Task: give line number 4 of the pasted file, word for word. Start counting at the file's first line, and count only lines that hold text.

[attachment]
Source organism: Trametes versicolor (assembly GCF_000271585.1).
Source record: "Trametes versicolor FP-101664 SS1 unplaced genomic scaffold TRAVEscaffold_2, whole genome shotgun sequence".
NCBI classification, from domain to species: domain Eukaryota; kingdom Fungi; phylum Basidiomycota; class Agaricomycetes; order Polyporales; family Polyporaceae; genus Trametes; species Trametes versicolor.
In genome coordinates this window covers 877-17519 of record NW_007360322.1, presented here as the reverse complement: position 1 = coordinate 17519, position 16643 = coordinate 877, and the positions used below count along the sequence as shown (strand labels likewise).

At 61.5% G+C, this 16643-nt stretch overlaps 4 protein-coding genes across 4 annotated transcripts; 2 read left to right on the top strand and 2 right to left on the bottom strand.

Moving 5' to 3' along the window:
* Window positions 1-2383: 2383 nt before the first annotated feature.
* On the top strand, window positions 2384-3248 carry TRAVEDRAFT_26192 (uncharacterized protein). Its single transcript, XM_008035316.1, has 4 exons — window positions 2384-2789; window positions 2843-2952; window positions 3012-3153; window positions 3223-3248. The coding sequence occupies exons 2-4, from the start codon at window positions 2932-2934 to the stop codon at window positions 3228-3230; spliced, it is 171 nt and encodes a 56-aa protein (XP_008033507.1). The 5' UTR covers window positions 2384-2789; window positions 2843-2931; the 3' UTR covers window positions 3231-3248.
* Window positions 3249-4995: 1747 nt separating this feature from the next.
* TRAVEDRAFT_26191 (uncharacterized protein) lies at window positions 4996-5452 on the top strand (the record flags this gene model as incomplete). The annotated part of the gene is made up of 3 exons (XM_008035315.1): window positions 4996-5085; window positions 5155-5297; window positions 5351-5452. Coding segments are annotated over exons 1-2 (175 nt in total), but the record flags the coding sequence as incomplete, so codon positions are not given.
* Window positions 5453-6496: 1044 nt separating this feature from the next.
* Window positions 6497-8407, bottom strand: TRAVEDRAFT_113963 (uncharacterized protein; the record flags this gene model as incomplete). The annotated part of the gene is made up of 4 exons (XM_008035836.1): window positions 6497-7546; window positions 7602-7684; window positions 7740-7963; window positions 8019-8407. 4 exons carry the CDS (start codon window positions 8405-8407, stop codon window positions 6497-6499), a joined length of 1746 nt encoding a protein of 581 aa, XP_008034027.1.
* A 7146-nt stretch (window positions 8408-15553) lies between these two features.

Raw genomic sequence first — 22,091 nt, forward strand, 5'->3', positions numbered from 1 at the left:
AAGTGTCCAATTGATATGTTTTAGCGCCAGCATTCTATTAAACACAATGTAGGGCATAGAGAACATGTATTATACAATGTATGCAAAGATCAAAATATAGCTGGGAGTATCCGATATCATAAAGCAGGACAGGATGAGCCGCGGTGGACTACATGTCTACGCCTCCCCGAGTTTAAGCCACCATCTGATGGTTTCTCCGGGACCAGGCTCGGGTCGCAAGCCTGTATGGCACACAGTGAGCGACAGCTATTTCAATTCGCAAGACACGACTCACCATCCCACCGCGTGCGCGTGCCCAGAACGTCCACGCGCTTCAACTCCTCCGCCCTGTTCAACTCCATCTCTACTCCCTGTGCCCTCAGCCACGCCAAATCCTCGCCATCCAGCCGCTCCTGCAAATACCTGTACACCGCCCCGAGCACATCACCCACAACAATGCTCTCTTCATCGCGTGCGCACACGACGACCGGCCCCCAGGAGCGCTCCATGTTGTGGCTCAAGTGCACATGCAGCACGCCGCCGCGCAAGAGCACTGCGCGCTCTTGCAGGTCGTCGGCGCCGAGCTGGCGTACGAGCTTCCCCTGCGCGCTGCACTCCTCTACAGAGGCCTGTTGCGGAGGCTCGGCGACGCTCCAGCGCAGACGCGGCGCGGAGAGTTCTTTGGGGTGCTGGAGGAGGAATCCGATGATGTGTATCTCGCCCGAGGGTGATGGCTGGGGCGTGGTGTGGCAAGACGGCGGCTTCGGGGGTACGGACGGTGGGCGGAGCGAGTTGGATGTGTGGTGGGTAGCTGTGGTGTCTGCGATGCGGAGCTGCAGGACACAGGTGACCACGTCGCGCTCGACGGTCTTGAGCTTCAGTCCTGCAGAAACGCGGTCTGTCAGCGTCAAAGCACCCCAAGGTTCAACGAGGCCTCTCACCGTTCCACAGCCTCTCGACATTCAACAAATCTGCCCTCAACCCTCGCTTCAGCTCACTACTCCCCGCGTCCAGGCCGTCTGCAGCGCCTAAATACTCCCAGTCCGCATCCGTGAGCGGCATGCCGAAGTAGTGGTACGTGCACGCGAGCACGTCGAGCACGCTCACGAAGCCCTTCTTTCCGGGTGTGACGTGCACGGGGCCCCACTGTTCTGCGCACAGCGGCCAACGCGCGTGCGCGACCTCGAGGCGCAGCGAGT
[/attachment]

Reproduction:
In genome coordinates this window covers 877-17519 of record NW_007360322.1, presented here as the reverse complement: position 1 = coordinate 17519, position 16643 = coordinate 877, and the positions used below count along the sequence as shown (strand labels likewise).